Fahim and I will be staying home today. Buddhist Monk’s Cremation. Possible rioting.

Colombo is under heavy guard with thousands of troops maintaining peace. People went around yesterday forcing people to close their shops today.

Already, thousands of people have gathered to view the Buddhist monks body. It’s barely sunrise.

The cremation is scheduled for noon.

Fahim and I aren’t going anywhere today.

A man by the name of Lalithkotalawela is apparently the man responsible for converting and then marrying off poor women. I didn’t realize it until now, but it’s actually an organized efforts, not just occasional women. He’s a millionaire philanthropist and he’s trying to help the poor, but it’s viewed by others as he’s just trying to convert people to Christianity this way. It’s also said that he’s eying the presidency in Sri Lanka.

Personally, I can understand people looking at his activities with suspicion. I don’t think people should convert to another religion simply to please a spouse, to gain a spouse, to gain financial help, or any of those things. On the other hand, if that’s the choice these women have made, leave them alone – assuming no one is forcing them. It’s their choice.

There’s next to nothing on the news about the whole thing. Either it’s all rumour and innuendo, or the media isn’t talking about it because they know that if they do, it’ll only inflame the situation even more. If people hear about rioting on the news, they’ll go join in and everything will be even worse.

We won’t really know until it’s all over. So we sit at home and watch the news and wait and see what we see.


It’s 5pm and they still haven’t burned the body. Other Buddhist monks are speaking at the service, some of them trying to inflame the crowd. Most of the television stations are doing a live broadcast of the service.

About the churches being burned and the talk of rioting – thus far, it’s all rumour and inuendo. The government apparently approached the media yesterday asking them to not talk about what can be avoided. If there actually were church burnings or riotings, then talking on the news about it would only incite further burnings and riotings. So we’ve had very little news on the whole situation – with the exception of the Buddhist’s service. That was on all the stations. So we have actually no idea at all about what is, in reality, happening in this country.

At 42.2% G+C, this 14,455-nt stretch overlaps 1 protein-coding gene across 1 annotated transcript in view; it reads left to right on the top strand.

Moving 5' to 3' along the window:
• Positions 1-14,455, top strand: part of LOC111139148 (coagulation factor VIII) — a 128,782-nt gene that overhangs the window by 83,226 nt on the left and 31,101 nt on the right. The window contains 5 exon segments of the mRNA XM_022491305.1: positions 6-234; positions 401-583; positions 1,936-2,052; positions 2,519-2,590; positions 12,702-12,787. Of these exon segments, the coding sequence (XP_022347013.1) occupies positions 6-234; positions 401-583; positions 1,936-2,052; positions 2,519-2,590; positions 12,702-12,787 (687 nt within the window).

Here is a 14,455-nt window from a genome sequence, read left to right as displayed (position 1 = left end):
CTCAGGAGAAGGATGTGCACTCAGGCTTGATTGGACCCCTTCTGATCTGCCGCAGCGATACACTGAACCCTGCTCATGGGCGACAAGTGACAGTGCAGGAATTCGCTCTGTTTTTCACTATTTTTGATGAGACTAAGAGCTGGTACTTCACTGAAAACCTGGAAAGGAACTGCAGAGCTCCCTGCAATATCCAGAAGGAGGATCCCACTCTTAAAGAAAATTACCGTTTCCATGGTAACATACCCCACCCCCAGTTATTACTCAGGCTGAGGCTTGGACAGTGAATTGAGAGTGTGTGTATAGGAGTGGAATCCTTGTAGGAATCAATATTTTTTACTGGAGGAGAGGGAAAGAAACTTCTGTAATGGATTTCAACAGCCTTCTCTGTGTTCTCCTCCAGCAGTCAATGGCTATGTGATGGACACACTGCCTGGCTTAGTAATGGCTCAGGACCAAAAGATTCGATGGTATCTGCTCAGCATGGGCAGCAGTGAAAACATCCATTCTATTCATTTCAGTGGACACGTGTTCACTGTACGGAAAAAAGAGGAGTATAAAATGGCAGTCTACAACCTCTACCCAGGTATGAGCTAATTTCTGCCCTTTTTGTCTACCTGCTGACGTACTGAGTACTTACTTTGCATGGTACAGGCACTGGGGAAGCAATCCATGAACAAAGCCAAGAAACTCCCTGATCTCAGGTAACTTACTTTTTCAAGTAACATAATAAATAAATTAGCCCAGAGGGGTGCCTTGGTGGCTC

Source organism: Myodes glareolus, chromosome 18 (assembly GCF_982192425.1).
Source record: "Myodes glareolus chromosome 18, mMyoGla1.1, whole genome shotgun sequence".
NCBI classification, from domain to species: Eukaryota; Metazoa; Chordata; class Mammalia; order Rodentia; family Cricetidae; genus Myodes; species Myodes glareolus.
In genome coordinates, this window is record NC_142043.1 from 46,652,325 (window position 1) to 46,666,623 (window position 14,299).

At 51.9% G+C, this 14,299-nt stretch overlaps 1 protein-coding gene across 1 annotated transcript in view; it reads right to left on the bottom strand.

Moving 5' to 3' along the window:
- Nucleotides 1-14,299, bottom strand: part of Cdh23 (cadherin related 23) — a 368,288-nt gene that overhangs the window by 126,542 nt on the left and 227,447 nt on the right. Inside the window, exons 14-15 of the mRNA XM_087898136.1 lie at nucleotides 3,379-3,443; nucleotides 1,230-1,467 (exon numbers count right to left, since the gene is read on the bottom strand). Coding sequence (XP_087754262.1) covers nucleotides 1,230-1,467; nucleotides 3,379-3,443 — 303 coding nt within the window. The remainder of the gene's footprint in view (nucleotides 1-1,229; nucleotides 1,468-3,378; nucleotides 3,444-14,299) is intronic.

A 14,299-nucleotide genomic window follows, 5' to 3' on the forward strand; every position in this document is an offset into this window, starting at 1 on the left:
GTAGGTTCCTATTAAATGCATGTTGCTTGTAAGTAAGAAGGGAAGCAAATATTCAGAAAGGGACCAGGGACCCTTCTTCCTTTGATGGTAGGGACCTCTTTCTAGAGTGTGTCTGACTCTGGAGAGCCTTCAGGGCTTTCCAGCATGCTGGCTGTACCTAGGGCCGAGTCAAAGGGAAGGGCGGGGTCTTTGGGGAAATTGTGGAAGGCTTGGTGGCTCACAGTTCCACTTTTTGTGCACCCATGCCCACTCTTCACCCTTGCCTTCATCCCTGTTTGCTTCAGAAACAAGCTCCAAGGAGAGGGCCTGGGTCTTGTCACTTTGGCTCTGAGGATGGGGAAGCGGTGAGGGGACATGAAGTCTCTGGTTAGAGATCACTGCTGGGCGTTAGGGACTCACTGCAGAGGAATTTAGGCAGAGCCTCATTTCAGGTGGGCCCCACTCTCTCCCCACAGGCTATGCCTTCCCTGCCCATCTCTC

When Fahim was at work, he checked news sources on the internet, and there was more news available there than on the news stations here.

Back to the Buddhist monk’s funeral. One monk at it was speaking against pretty much everyone against the Buddhists. He apparently thinks that the Christians are out to convert everyone, the Muslims are encroaching on the Buddhists’ land, and the Buddhists are getting lax in their own faith. If they don’t do something now, then the Buddhists will lost their majority in government and will lose their power and their rights. Never mind that the Buddhists have some 70% plus of the population, and it would take massive amounts of Muslims having large families – which they can’t afford to do either, by the way, and Christians doing a heckuvalot of proselyting over the next several hundred years for the Buddhists to lose their majority status in this country.

Seriously, how can anyone but the Buddhists have control of the country for a long long time?

At the cremation service, which we watched for a while on the tellie, there were thousands upon thousands of people in attendance. What was interesting is that a lot of them – male and female – were crying. This Buddhist monk either meant something to them, or they thought he meant something to them, or . . .

Oh, and another thing. Apparently it was planned to have his funeral on Christmas Eve. To spite the Christians.

There were requests (demands?) by the monks at the service that there be no firecrackers. For New Years, they want no one celebrating, no firecrackers for that either, no partying, nothing. They want the country – the entire country, it seems to me – to be in a state of mourning for weeks.

As another side note, stores were open today, Fahim told me. I was a good little girl and stayed home and didn’t allow myself to be seen. Better to play it safe. Fahim also said there was a relatively normal amount of traffic on the road, and as far as he could tell, people were doing business like normal. So much for the imposed state of mourning.

Author: LMAshton
Howdy! I'm a beginner artist, hobbyist photographer, kitchen witch, wanderer by nature, and hermit introvert. This is my blog feed. You can find my fediverse posts at https://a.farook.org/Laurie.

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